Photos of the Day

Ringing in the New Year

December 12 - St. Barts, Eastern Caribbean

The greatest boat show on earth? We think it takes place each New Years at St. Barts, a 3x7 mile island with a population of 3,000 in the Eastern Caribbean. In the first photo, the J Class yacht 'Endeavour' drops her anchor prior to backing down to the Charles de Gualle Quai - which is slightly out of the photo and where all the megayachts stern tie. The stern-tied yachts you see in the foreground are 'dinghies' by comparison. The other shot shows the outer anchorage at Gustavia, where the overflow yachts anchor. Many of them are motoryachts in the 125 to 150-foot range, although some are over 300 feet long. Check out the catamaran in the lower left corner to get an idea of the scale. That's 'Highest Honor', a Lagoon 82 catamaran.

Want a prize position at the Charles de Gualle Quai for New Years? If you don't own the legendary ketch 'Ticonderoga' or J Class yacht 'Endeavour', you'd better have a motoryacht in the 150 foot range. Anything smaller doesn't do justice to the other boats at the quai. Anything larger can't fit in the harbor. Even though it's still early December, the Charles de Gualle Quai is probably already full. The reason is that the stern-to space is allotted out on a first-come, first-serve basis. According to captains we've spoken to, the dock fees are actually very low - like $1,000 for the month. But there's a catch. If you leave for an afternoon, there's no guaranteeing you'll get your same space back. And if you don't return by 5:00 p.m., you've given up your spot to any one of the other 100 megayachts coveting your place.

The owners of these yachts would think nothing of slipping $25,000 to the Port Captain for a coveted spot on the quai. But captains have told us that's the worst thing you could possibly do. "The only things the officials will accept is maybe a boat shirt and a short ride on the yacht at the end of the season," one told us. Indeed, locals tell the story of a high roller who got a spot and then tried to slip a wad of 100s into the port captain's shirt pocket. Infuriated by what he considered a gross insult, the port captain took the wad of bills out of his pocket, tossed it on the ground, and began stomping and kicking the money. All the while, he shouted words - in French, of course - to the effect of, "Take your fucking boat out of the harbor right now. You have insulted all of us. You and your boat are banned from St. Barths forever!" It was a big scene enjoyed by everyone but the owner.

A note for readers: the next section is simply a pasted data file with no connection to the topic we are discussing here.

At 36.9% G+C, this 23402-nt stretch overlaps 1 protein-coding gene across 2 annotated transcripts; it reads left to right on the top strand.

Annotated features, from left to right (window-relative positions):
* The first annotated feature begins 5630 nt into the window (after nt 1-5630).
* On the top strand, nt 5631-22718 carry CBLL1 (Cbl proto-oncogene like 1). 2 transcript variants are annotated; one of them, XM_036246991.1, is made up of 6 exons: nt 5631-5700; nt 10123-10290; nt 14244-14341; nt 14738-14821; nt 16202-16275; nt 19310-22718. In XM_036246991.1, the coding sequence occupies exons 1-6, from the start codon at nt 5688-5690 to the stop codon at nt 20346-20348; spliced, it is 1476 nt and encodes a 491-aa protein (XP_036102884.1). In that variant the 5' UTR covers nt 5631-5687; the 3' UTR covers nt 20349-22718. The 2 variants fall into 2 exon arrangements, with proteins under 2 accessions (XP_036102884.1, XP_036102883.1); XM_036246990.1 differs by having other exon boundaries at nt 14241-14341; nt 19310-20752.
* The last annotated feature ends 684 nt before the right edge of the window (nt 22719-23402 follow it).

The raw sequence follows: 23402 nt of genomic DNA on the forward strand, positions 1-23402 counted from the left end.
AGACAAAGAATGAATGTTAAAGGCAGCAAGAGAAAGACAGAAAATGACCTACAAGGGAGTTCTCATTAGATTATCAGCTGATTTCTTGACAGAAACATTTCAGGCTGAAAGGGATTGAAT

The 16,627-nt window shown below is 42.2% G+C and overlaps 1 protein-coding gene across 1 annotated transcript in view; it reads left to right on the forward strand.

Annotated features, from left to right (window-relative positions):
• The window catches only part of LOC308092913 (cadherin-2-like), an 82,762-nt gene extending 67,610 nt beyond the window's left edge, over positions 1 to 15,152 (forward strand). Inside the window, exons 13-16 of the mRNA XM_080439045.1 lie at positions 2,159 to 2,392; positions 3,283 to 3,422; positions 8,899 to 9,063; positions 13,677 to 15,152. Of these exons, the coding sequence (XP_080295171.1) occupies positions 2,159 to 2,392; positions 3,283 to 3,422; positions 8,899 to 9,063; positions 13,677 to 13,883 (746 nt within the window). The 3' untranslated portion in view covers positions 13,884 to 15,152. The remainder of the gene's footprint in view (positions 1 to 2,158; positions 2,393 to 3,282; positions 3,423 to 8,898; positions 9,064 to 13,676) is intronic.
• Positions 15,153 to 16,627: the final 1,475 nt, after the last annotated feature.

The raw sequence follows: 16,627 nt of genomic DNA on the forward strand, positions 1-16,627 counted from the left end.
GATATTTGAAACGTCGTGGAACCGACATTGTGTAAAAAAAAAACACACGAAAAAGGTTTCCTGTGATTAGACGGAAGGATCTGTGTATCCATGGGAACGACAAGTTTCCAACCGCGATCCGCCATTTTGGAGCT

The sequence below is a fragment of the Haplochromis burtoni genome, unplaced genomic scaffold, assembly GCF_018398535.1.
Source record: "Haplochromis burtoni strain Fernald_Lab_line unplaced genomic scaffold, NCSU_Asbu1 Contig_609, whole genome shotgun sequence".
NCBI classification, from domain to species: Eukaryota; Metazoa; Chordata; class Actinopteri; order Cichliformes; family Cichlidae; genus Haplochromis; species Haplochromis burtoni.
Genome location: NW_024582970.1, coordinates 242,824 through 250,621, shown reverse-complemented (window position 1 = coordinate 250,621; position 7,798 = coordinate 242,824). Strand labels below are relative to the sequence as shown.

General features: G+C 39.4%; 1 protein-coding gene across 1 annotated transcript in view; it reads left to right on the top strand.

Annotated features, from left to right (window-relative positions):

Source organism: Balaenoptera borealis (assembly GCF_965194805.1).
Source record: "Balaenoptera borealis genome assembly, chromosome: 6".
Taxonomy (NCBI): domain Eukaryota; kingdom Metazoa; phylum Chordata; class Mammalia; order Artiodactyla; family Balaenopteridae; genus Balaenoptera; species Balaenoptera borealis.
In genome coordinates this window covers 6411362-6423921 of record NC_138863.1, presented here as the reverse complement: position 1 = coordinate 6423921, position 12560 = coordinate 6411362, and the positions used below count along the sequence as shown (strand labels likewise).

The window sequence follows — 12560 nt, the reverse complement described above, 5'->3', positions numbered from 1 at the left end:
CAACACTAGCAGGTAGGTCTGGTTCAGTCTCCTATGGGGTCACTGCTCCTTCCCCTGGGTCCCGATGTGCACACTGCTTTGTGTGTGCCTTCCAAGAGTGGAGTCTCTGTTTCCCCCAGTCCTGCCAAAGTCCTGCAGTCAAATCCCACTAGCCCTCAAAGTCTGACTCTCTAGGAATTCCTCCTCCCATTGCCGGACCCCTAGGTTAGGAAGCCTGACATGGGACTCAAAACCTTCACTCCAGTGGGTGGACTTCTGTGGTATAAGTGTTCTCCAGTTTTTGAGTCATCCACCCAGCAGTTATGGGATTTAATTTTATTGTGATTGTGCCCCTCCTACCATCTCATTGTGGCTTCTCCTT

New Year's Eve is the biggest day at St. Barts, as it's when they have the Around the Island Parade - which is really a semi serious race. The last time we did it with 'Big O', the average size boats in Class A was 135 feet, the average size in the fleet - which included some 30 footers - was 75 feet. The winner two years ago was 'Mari Cha III', the 154-foot holder of the transAtlantic and Sydney to Hobart records. Last year it was Craig MacCaw's 118-foot daysailer 'Xtra Beat', which nipped the J Class 'Endeavour'.

Knowing that you wouldn't want it any other way, we'll be in St. Barts from the 26th to January 10th to keep you in the know.

Photos by Richard


Back By Popular Demand

December 12 - Jungle Coast of Mexico

Due to popular demand, we're running a couple more photos of the Jungle Coast of Mexico. The first is of some of the fleet hanging out at Chacala, It's a great little cove with room for about 25 boats. If you anchor bow and stern, you shouldn't roll too much. There's a volcano crater right near the edge of the bay. All you have to do is hike about 20 minutes up through the mango grove.

The second photo of the beach at Rincon de Guayabitos, a resort area with about 60 small hotels. While a tourist area, it's still Mexico as opposed to some part of Mex-ifornia.

The third photo is of a couple enjoying the view of Punta Mita from their front row seats on the foredeck. Cruising Mexico is all about just sitting back and wallowing in warm temperatures while surrounded by the bounty of nature.

Photos by Richard


December 12 - The Pacific Ocean and Cyberspace

Who is out making passages in the Pacific and what kind of weather are they having? Check out YOTREPS - 'yacht reports' - at


Special Viewing

December 12 - On the Race Circuit

Looking for some great views of Steve Fossett's modified and lengthened 125 foot cat 'Playstation'?

Then visit

Abandoning 'Team Phillips'

December 12 - Atlantic Ocean